Florida is the only state in the continental United States with extensive shallow coral reef formations near its coasts. Coral reefs create specialized habitats that provide shelter, food, and breeding sites for numerous plants and animals. This includes ones important to fishing like spiny lobster, snapper, and grouper. Coral reefs lay the foundation of a dynamic ecosystem with tremendous biodiversity. Florida’s Coral Reef stretches approximately 360 linear miles from Dry Tortugas National Park west of the Florida Keys to the St. Lucie Inlet in Martin County. Roughly two-thirds of Florida’s Coral Reef lies within Biscayne National Park and the Florida Keys National Marine Sanctuary, a marine protected area that surrounds the Florida Keys island chain. The reefs stretching north of Biscayne National Park and the marine sanctuary are managed by the Florida Department of Environmental Protection’s Coral Reef Conservation Program with insight from the Southeast Florida Coral Reef Initiative.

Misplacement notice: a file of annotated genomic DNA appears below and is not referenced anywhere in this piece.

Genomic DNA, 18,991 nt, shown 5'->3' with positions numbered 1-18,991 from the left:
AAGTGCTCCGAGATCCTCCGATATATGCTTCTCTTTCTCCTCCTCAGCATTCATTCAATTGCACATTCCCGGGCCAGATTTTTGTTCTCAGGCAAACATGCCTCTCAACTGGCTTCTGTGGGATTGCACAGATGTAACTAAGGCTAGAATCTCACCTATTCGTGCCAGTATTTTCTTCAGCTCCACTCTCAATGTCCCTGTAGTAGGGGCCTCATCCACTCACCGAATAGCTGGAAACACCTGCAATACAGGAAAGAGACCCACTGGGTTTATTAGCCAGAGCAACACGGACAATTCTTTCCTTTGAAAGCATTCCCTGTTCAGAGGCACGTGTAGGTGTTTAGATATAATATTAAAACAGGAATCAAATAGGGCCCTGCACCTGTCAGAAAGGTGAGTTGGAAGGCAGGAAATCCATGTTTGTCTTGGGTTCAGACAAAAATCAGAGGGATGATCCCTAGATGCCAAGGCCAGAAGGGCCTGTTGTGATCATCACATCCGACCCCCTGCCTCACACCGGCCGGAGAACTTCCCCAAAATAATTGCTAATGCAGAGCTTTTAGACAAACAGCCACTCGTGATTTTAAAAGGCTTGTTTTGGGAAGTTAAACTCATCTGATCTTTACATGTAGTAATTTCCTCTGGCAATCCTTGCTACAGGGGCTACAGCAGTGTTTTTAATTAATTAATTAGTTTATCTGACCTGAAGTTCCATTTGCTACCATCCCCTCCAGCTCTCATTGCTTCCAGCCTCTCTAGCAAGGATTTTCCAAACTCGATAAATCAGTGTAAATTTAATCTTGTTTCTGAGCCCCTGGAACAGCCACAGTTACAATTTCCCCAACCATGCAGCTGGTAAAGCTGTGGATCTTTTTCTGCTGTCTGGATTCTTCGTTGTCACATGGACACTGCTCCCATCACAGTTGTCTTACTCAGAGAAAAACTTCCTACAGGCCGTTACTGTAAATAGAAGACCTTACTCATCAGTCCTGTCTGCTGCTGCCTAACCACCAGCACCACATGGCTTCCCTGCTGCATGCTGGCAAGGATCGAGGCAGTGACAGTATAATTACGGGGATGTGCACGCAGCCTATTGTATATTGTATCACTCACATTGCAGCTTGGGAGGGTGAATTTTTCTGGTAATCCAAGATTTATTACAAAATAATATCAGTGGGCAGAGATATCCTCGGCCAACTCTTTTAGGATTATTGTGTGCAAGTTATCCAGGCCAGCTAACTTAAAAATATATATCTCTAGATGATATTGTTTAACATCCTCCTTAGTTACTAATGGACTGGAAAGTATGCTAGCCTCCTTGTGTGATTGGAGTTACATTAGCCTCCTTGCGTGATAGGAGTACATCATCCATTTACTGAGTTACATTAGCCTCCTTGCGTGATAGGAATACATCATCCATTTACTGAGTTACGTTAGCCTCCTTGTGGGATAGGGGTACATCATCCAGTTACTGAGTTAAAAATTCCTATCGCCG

Florida’s coral reefs came into existence approximately 10,000 years ago when sea levels rose following the last Ice Age. Reef growth is relatively slow; individual colonies grow only one-half inch to seven inches a year, depending on the species. Coral reefs are in a constant state of flux, where new polyps (the living tissue) grow on the outer surface, while their skeleton erodes to help make the white sand for our beaches. During long periods of favorable conditions, the reefs may reach awe-inspiring heights and diversity.
This update is provided by Free Spool Sport Fishing, a custom built 43’ Sports Fisherman Free Spool at Haulover Marina offering an exciting deep sea fishing experience spearheaded by Miami native Captain Dennis Forgione. We fish for many different species of fish. For more information on sport fishing Miami, or to book a sport fishing charter Miami Beach trip, please call 305-582-5445.